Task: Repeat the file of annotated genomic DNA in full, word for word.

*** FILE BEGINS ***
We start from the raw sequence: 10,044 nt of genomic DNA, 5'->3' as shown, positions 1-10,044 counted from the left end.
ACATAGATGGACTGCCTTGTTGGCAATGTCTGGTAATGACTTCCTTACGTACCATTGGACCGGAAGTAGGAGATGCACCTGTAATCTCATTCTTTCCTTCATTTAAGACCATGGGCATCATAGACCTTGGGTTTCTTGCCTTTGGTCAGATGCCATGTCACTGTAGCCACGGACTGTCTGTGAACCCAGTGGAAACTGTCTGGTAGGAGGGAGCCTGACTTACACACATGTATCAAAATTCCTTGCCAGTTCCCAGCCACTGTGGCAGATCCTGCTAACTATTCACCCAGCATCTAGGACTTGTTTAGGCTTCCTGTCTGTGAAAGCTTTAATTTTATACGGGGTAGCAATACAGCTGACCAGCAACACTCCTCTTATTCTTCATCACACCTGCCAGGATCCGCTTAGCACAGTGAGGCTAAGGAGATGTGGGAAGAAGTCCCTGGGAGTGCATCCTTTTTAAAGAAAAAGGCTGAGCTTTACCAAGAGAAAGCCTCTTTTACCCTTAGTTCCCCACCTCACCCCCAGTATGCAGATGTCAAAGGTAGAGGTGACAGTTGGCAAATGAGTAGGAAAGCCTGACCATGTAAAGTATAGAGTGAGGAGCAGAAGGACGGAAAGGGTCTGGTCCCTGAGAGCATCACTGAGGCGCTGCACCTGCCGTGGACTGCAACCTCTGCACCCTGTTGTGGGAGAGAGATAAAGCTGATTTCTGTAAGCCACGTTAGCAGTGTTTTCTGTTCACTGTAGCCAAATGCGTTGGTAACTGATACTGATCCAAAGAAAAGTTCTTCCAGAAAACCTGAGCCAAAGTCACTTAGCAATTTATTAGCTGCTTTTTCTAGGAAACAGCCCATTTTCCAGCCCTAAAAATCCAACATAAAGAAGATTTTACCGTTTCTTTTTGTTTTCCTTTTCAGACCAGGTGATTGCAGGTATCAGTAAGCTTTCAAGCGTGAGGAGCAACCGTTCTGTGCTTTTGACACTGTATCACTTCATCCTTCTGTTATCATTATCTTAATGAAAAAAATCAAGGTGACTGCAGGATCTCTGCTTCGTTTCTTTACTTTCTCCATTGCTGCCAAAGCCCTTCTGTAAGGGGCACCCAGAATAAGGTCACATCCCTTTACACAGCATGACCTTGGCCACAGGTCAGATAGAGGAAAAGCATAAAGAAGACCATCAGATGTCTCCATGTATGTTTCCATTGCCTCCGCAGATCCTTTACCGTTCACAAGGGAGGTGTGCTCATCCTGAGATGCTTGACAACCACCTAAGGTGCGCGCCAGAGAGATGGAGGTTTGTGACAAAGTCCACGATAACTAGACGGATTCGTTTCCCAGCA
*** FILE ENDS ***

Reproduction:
We start from the raw sequence: 10,044 nt of genomic DNA, 5'->3' as shown, positions 1-10,044 counted from the left end.
ACATAGATGGACTGCCTTGTTGGCAATGTCTGGTAATGACTTCCTTACGTACCATTGGACCGGAAGTAGGAGATGCACCTGTAATCTCATTCTTTCCTTCATTTAAGACCATGGGCATCATAGACCTTGGGTTTCTTGCCTTTGGTCAGATGCCATGTCACTGTAGCCACGGACTGTCTGTGAACCCAGTGGAAACTGTCTGGTAGGAGGGAGCCTGACTTACACACATGTATCAAAATTCCTTGCCAGTTCCCAGCCACTGTGGCAGATCCTGCTAACTATTCACCCAGCATCTAGGACTTGTTTAGGCTTCCTGTCTGTGAAAGCTTTAATTTTATACGGGGTAGCAATACAGCTGACCAGCAACACTCCTCTTATTCTTCATCACACCTGCCAGGATCCGCTTAGCACAGTGAGGCTAAGGAGATGTGGGAAGAAGTCCCTGGGAGTGCATCCTTTTTAAAGAAAAAGGCTGAGCTTTACCAAGAGAAAGCCTCTTTTACCCTTAGTTCCCCACCTCACCCCCAGTATGCAGATGTCAAAGGTAGAGGTGACAGTTGGCAAATGAGTAGGAAAGCCTGACCATGTAAAGTATAGAGTGAGGAGCAGAAGGACGGAAAGGGTCTGGTCCCTGAGAGCATCACTGAGGCGCTGCACCTGCCGTGGACTGCAACCTCTGCACCCTGTTGTGGGAGAGAGATAAAGCTGATTTCTGTAAGCCACGTTAGCAGTGTTTTCTGTTCACTGTAGCCAAATGCGTTGGTAACTGATACTGATCCAAAGAAAAGTTCTTCCAGAAAACCTGAGCCAAAGTCACTTAGCAATTTATTAGCTGCTTTTTCTAGGAAACAGCCCATTTTCCAGCCCTAAAAATCCAACATAAAGAAGATTTTACCGTTTCTTTTTGTTTTCCTTTTCAGACCAGGTGATTGCAGGTATCAGTAAGCTTTCAAGCGTGAGGAGCAACCGTTCTGTGCTTTTGACACTGTATCACTTCATCCTTCTGTTATCATTATCTTAATGAAAAAAATCAAGGTGACTGCAGGATCTCTGCTTCGTTTCTTTACTTTCTCCATTGCTGCCAAAGCCCTTCTGTAAGGGGCACCCAGAATAAGGTCACATCCCTTTACACAGCATGACCTTGGCCACAGGTCAGATAGAGGAAAAGCATAAAGAAGACCATCAGATGTCTCCATGTATGTTTCCATTGCCTCCGCAGATCCTTTACCGTTCACAAGGGAGGTGTGCTCATCCTGAGATGCTTGACAACCACCTAAGGTGCGCGCCAGAGAGATGGAGGTTTGTGACAAAGTCCACGATAACTAGACGGATTCGTTTCCCAGCA